H&M has been on a downhill tumble both financially and in the public’s eye since the racial ad and following events. It was clearly evident in Hennes & Mauritz Ab’s recent annual report, and it’ll worsen in the following months if H&M continues down this slippery slope. In the recent review of the latest financial results, Karl-Johan Persson, CEO of H&M’s parent company, commented:
“The weakness was in H&M’s physical stores where the changes in customer behavior are being felt most strongly and footfall has reduced with more sales online. In addition, some imbalances in certain aspects of the H&M brand’s assortment and composition also contributed to this weaker result.”
With more disappointment to follow, the company has announced it will close 170 stores, their largest number since 1998; however, they also will be opening 390 new ones. The company did not state which stores will be closing but they did hint that they are located within their major market, which the U.S. and Germany fall under.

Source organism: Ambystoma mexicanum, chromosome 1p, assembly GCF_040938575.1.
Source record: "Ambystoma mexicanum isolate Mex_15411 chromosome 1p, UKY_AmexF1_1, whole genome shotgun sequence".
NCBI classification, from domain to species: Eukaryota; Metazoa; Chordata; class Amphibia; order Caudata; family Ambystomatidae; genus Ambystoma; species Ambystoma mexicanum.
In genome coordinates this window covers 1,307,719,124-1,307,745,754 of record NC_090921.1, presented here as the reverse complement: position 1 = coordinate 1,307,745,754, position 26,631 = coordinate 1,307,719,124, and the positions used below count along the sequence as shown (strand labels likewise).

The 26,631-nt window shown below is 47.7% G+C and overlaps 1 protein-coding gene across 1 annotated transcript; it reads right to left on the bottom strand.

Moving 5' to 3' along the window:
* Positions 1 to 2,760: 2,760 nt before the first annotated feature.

Consumers, however, aren’t reading the financial reports but rather reading the look of H&M’s messy brick and mortar stores. Some believe that part of the reason H&M is struggling is their lack of keeping up with the fashion scene. Michael Dart, co-author of “Retail’s Seismic Shift,” elaborated:
“Consumers have felt that H&M has been somewhat drab and not on trend as much as competitors. With slower supply chain (unlike super-fast Zara), they have not responded as quickly to rapid shifts in taste and increasing fragmentation in the consumer market with many more small segments. As a result, they have had more markdowns, promotions and less inspiration for the consumer. It’s a formula for sagging results.”
The problem could lie with other factors, but for the time being it is safe to say H&M is on the come down after many years of successful fast fashion.